Quarantine! Why Learning the Story of this Italian Word Can Prevent Coronavirus


Every word has a story. The story of the word “quarantine” began in the city of Venice in 1347 as the disaster that would kill more people than any other natural disaster that the world has ever known, the Black Death, was about to begin.

When the Black Death was finally over four years later, somewhere between 30 and 60% of the people who had been living in Europe were dead! [1]

But, in 1351, no one was sure what caused the Black Death; they only knew that it was spread by travelers.

The city of Venice had to act. Their first act was to isolate visitors who arrived in Venice by ship to small, nearby islands for thirty days to see if symptoms of the Black Death would develop. If you were still healthy after 30 days, they would let you into Venice.

Unfortunately, thirty days wasn’t enough time to prove you didn’t have a hidden case of the Black Death, so they increased the required isolation time from thirty days to forty days. [2]

And the Black Death finally stopped.

The Italian Word for Forty

The Italian word for forty is “quaranta” and so, the practice of isolating visitors who might have a disease, or isolating yourself from visitors who might have a disease, came to be called a “Quarantine.” [3]

Quarantines have a very long history of stopping epidemics.


How A Self-Quarantine Can Keep You From Getting Coronavirus

For any new disease, like the Black Death in 1347 or the Coronavirus today, the incubation period, or the time between contracting a disease and unknowingly infecting others and when you show symptoms, is something that no one is exactly sure of.

While many people who get Coronavirus start to feel sick after four or five days, some people can feel fine for two weeks or longer. During this entire incubation period, they are unwillingly and unknowingly spreading the disease.

One case was reported of a child who looked good, didn’t have a fever, and felt perfectly fine, but who tested positive for the COVID-19 virus for 26 days. [4]

In the times of the Black Death, the Venetian government initially thought that thirty days was long enough. They were wrong. Most people today think that a two-week quarantine will be long enough to prove that you don’t have Coronavirus, but they may be wrong, too.

If you need to go out, a mask can help prevent the spread of illness.

Yes, you should definitely wash your hands more often, stop touching your face, and avoid crowds “like the plague.” However, you should also prepare to do the only thing that has an over 500-year track record of success: a long quarantine.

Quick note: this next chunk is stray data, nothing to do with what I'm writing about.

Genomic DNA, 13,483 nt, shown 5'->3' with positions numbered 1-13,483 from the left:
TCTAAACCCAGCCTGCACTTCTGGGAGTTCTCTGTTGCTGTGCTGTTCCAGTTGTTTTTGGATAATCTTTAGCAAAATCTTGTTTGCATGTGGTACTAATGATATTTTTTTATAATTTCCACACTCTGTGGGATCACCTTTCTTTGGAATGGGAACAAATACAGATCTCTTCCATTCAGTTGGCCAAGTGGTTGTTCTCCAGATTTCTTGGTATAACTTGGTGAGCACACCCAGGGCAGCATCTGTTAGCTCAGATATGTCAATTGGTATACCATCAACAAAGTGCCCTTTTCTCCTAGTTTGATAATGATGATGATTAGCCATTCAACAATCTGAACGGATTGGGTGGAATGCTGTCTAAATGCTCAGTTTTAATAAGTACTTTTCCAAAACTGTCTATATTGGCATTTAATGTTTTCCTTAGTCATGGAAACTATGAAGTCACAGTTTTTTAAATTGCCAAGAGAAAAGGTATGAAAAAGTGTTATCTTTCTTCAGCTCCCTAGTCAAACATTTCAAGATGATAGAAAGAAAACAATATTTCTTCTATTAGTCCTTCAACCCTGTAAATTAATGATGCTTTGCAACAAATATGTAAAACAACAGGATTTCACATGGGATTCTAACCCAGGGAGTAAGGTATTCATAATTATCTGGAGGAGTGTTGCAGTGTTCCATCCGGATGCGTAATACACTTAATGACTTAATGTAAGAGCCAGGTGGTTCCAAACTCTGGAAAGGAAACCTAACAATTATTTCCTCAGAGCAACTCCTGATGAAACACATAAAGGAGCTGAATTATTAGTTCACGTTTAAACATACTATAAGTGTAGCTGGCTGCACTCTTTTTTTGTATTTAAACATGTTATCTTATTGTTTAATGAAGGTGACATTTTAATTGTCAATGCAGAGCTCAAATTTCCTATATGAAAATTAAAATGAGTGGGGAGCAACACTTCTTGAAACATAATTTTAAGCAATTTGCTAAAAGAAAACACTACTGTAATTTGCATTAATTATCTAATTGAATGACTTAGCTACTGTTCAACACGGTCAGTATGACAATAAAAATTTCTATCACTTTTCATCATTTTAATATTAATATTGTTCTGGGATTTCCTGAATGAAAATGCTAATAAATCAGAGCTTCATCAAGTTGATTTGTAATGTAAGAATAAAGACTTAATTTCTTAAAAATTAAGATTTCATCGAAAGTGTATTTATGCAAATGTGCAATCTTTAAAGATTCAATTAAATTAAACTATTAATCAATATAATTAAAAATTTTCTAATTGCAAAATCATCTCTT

How long you need to be prepared to isolate yourself is currently unknown, but the Black Death kept going for four years before it ended[1] and the 1918 Spanish flue killed people for two years before it was over.[5] So, you need to be physically and mentally prepared for something that might last much longer than most people would expect.

Based on recent Chinese experience, a good first guess would be to prepare for a twelve-week quarantine.


History Repeats Itself

In a strange twist of fate, on March 8, 2020, the Italian city of Venice, the city that gave us the word “quarantine” to begin with, was, once again, put under quarantine. The next day, on March 9, 2020, all of Italy was put under quarantine.[6]


How to Start an Epidemic

I’m an engineer with a degree in Aeronautical and Astronautical Engineering from the University of Illinois, so I understand the math of epidemics.

So, here’s a simple explanation of how epidemics happen.

To start an epidemic, a sick person needs to spread his disease to more than one other person. The average number of people that a sick person spreads his disease to is written as R0, pronounced “R naught.”

The typical winter time flu has an R0 of 1.3, which means that each sick person passes the flu on to an average of 1.3 other people.[7] This is bad enough to give a lot of people the flu every winter, but not bad enough to give everyone the flu.

While the Coronavirus spreads more easily than the flu, it’s not nearly as contagious as the Measles.

Unfortunately, Coronavirus is more contagious. It has an R0 of between 2 and 3, so each sick person gives the disease to somewhere between 2 and 3 people.

While Coronavirus is worse than the usual wintertime flu, the tiny bit of good news is that Coronavirus is not nearly as infectious as it could be. Measles, for example, has an R0 of 12 to 14.[8]


How to Stop an Epidemic

To stop an epidemic, you have to reduce R0 to below 1.0. By doing this, the epidemic will eventually fade out as people who currently have the disease either recover or die and each sick person passes on the disease to fewer than one other person.[9]